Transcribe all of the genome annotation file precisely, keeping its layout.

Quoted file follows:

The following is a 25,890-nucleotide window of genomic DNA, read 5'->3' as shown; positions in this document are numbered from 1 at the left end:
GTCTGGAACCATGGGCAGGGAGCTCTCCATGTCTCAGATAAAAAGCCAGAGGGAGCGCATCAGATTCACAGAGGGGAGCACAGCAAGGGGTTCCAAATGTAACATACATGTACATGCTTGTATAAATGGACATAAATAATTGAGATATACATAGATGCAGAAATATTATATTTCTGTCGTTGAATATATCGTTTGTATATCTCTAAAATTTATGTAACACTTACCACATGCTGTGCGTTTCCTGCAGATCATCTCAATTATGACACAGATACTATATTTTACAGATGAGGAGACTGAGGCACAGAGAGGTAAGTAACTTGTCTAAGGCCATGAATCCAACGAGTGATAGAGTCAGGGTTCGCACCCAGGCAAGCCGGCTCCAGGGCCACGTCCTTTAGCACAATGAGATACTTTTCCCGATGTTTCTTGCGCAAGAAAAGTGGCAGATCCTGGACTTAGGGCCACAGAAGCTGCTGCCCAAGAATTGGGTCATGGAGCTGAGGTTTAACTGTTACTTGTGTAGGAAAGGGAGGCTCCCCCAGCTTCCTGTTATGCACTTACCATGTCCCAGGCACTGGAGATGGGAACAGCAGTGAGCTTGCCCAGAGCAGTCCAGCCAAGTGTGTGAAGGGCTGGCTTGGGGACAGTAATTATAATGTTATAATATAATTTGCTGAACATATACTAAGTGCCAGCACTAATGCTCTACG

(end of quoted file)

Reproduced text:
The following is a 25,890-nucleotide window of genomic DNA, read 5'->3' as shown; positions in this document are numbered from 1 at the left end:
GTCTGGAACCATGGGCAGGGAGCTCTCCATGTCTCAGATAAAAAGCCAGAGGGAGCGCATCAGATTCACAGAGGGGAGCACAGCAAGGGGTTCCAAATGTAACATACATGTACATGCTTGTATAAATGGACATAAATAATTGAGATATACATAGATGCAGAAATATTATATTTCTGTCGTTGAATATATCGTTTGTATATCTCTAAAATTTATGTAACACTTACCACATGCTGTGCGTTTCCTGCAGATCATCTCAATTATGACACAGATACTATATTTTACAGATGAGGAGACTGAGGCACAGAGAGGTAAGTAACTTGTCTAAGGCCATGAATCCAACGAGTGATAGAGTCAGGGTTCGCACCCAGGCAAGCCGGCTCCAGGGCCACGTCCTTTAGCACAATGAGATACTTTTCCCGATGTTTCTTGCGCAAGAAAAGTGGCAGATCCTGGACTTAGGGCCACAGAAGCTGCTGCCCAAGAATTGGGTCATGGAGCTGAGGTTTAACTGTTACTTGTGTAGGAAAGGGAGGCTCCCCCAGCTTCCTGTTATGCACTTACCATGTCCCAGGCACTGGAGATGGGAACAGCAGTGAGCTTGCCCAGAGCAGTCCAGCCAAGTGTGTGAAGGGCTGGCTTGGGGACAGTAATTATAATGTTATAATATAATTTGCTGAACATATACTAAGTGCCAGCACTAATGCTCTACG